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Correspondence

Enophthalmos Is Not Present in Horner Syndrome

  • Robert Daroff mail

    rbd2@case.edu

    Affiliation: CASE School of Medicine, Cleveland, Ohio, United States of America

    X
  • Published: April 26, 2005
  • DOI: 10.1371/journal.pmed.0020120

The case report by Nautiyal et al. [1] is an instructive reminder that the first episode of an acute painful Horner Syndrome should prompt imaging of the ipsilateral internal carotid artery, since carotid dissection (as well as other conditions, such as high-grade stenosis) needs to be ruled out. Unfortunately, the authors perpetuate the extremely common misconception that enophthalmos accompanies ptosis and miosis in human Horner Syndrome. It is only an illusion of enophthalmos caused by the ptosis. This is evident in the left eye of their patient in Figure 1 of the case report.

Actual measurement with exophthalmometry clearly demonstrates the lack of enophthalmos. As stated by Loewenfeld ([2], p. 1139), “Animals such as cats, rats, or dogs have enophthalmos on the side of the sympathetic lesion. But in man, the enophthalmos is only apparent. The small palpebral fissure makes the eye look sunken in on the affected side, but the position of the globe in the orbit remains virtually unchanged. This has been found by all workers who have measured the supposed enophthalmos objectively.” Loewenfeld cites four supportive references.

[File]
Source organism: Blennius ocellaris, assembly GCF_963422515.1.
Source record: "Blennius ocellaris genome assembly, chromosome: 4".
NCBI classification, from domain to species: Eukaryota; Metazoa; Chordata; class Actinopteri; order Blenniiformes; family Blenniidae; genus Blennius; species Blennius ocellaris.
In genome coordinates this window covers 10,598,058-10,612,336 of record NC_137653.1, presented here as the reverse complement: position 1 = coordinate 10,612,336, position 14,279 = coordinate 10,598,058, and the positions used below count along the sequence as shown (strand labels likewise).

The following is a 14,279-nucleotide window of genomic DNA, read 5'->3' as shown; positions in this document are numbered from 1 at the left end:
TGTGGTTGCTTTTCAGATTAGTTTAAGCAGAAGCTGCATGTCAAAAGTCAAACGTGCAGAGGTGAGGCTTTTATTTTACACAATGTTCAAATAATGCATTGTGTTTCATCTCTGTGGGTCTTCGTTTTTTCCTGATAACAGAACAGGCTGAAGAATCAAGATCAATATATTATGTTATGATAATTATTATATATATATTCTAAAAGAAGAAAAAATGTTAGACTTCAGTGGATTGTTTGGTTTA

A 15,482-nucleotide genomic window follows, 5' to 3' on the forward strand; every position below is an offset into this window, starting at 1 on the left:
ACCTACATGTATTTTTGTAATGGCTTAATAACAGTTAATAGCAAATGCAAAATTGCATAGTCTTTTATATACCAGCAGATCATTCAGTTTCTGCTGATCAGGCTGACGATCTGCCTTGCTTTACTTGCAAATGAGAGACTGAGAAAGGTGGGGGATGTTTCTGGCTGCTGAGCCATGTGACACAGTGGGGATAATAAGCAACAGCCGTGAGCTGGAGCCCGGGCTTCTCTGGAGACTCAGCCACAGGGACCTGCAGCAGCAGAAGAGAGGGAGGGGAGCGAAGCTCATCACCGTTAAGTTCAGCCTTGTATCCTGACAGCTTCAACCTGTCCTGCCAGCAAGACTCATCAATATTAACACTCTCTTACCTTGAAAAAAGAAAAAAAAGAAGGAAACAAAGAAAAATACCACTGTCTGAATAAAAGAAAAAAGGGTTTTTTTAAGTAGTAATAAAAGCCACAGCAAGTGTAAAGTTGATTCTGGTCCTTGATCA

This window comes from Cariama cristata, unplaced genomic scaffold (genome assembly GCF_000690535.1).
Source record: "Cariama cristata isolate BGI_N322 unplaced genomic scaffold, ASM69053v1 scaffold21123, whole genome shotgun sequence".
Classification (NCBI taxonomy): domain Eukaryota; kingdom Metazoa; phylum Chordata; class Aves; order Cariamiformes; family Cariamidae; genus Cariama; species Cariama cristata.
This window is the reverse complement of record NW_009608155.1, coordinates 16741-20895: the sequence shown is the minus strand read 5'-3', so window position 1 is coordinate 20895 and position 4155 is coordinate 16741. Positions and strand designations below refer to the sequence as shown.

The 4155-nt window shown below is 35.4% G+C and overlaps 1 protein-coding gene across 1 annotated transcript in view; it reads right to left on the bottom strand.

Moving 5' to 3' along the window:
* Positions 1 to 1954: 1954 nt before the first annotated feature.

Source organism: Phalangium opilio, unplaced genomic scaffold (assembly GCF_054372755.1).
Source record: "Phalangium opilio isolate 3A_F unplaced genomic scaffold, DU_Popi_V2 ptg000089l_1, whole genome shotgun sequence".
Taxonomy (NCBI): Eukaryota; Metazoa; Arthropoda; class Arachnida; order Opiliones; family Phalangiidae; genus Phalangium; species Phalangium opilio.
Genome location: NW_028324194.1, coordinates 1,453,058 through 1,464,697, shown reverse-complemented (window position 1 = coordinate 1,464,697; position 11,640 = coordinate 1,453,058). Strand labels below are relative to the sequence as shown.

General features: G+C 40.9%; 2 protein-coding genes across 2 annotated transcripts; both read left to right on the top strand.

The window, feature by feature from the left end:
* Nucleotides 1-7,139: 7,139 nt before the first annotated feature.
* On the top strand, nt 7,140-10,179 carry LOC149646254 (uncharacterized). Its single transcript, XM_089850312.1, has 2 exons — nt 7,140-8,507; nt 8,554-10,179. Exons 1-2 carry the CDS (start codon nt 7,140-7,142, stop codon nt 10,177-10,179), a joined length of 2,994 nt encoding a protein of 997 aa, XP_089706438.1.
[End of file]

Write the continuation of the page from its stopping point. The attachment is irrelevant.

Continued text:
Thompson and Miller ([3], p. 964) provide four additional references that the enophthalmos “is apparent rather than real.”

References

  1. 1. Nautiyal A, Singh S, DiSalle M, O'Sullivan J (2005) Painful Horner syndrome as a harbinger of silent carotid dissection. PLoS Med 2: e19. doi: 10.1371/journal.pmed.0020019.
  2. 2. Loewenfeld IE (1999) The Pupil: Anatomy, physiology, and clinical applications, Volume 1. Boston: Butterworth-Heinemann. 2 v.
  3. 3. Thompson HS, Miller NR (1998) Disorders of pupillary function, accommodation, and lacrimation. In: Miller NR, Newman NJ, editors. Walsh and Hoyt's Clinical Neuro-ophthalmology. 1. Baltimore: Williams and Wilkins. pp. 961–1040. 5th ed.